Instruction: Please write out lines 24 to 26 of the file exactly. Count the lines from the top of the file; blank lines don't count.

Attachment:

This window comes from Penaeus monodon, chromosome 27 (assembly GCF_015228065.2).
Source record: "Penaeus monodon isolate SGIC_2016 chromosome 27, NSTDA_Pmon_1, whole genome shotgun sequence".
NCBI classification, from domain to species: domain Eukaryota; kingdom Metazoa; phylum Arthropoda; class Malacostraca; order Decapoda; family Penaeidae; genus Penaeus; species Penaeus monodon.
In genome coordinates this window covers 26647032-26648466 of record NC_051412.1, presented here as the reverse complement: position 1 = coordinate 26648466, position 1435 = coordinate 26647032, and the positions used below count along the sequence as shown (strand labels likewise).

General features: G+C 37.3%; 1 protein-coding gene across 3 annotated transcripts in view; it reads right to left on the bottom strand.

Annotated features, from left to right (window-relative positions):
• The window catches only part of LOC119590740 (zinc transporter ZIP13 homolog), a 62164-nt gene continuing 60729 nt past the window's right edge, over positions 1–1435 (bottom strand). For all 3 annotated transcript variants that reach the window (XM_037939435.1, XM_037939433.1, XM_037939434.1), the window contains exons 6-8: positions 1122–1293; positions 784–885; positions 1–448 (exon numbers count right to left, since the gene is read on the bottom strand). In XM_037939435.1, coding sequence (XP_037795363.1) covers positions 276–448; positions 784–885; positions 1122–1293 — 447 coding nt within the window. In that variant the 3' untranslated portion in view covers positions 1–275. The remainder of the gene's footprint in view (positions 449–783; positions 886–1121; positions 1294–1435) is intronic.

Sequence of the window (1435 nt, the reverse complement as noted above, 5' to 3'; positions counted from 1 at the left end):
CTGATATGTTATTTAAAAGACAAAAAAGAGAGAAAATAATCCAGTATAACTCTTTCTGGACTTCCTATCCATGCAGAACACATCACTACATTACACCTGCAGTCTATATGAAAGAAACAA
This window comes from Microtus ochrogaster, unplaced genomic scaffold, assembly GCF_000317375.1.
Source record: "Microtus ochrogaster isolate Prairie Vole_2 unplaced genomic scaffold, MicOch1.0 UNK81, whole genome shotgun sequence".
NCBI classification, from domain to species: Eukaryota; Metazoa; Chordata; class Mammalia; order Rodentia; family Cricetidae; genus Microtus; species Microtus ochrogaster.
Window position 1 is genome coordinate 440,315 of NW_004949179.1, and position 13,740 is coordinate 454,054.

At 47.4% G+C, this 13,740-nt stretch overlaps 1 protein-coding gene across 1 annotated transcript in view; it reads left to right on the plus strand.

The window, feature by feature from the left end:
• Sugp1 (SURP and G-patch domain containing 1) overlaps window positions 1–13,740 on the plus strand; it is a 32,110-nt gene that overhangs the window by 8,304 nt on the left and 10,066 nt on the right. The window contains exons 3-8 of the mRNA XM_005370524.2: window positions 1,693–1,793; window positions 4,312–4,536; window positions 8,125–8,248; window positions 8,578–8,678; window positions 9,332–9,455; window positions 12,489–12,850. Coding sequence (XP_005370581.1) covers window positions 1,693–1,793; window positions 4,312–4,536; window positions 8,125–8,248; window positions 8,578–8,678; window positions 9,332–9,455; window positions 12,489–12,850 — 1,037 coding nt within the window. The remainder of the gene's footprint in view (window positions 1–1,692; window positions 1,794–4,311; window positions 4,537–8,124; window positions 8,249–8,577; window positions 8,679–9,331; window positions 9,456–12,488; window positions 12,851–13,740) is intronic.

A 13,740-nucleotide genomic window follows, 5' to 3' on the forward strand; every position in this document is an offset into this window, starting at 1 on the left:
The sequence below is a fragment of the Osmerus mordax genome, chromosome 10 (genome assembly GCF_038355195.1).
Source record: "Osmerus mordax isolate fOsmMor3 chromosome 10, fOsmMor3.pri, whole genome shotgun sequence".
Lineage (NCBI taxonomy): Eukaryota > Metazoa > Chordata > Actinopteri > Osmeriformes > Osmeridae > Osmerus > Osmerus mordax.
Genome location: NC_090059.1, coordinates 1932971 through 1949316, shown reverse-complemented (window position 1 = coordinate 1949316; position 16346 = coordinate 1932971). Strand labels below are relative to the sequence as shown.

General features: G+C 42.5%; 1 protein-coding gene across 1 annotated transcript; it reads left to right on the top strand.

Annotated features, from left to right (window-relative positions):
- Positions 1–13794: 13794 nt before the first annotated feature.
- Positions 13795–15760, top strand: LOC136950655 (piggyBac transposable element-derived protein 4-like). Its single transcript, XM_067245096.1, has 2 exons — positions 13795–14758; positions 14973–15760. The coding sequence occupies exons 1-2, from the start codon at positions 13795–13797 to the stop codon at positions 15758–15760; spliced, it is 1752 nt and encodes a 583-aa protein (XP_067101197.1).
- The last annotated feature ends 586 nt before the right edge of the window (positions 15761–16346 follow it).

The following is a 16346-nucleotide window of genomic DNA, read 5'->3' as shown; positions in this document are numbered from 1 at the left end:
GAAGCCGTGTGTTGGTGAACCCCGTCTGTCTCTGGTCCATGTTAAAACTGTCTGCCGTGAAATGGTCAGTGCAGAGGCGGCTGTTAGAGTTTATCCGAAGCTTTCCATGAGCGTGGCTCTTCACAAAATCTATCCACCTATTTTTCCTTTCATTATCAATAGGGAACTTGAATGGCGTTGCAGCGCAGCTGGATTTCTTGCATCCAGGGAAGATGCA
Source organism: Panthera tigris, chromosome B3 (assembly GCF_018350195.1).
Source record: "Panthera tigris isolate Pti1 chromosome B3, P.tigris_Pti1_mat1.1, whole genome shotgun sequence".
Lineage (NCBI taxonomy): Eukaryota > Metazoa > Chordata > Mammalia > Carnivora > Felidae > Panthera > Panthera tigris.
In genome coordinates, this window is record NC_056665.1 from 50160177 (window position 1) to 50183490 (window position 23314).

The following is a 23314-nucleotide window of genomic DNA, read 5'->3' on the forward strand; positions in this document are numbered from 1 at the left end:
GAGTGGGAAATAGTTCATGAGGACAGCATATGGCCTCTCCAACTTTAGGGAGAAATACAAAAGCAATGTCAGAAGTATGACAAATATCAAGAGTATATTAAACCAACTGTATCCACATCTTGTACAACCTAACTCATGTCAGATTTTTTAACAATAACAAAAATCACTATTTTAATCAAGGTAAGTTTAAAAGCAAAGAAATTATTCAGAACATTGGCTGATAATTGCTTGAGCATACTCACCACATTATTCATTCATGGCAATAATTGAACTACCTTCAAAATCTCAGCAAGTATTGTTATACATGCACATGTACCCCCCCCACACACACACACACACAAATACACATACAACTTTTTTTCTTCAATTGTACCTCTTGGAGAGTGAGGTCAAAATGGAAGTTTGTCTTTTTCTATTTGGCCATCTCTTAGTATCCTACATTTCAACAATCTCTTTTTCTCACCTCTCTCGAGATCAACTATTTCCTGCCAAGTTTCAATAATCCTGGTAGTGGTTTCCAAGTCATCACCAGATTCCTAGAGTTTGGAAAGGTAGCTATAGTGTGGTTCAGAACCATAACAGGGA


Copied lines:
- Positions 1–13794: 13794 nt before the first annotated feature.
- Positions 13795–15760, top strand: LOC136950655 (piggyBac transposable element-derived protein 4-like). Its single transcript, XM_067245096.1, has 2 exons — positions 13795–14758; positions 14973–15760. The coding sequence occupies exons 1-2, from the start codon at positions 13795–13797 to the stop codon at positions 15758–15760; spliced, it is 1752 nt and encodes a 583-aa protein (XP_067101197.1).
- The last annotated feature ends 586 nt before the right edge of the window (positions 15761–16346 follow it).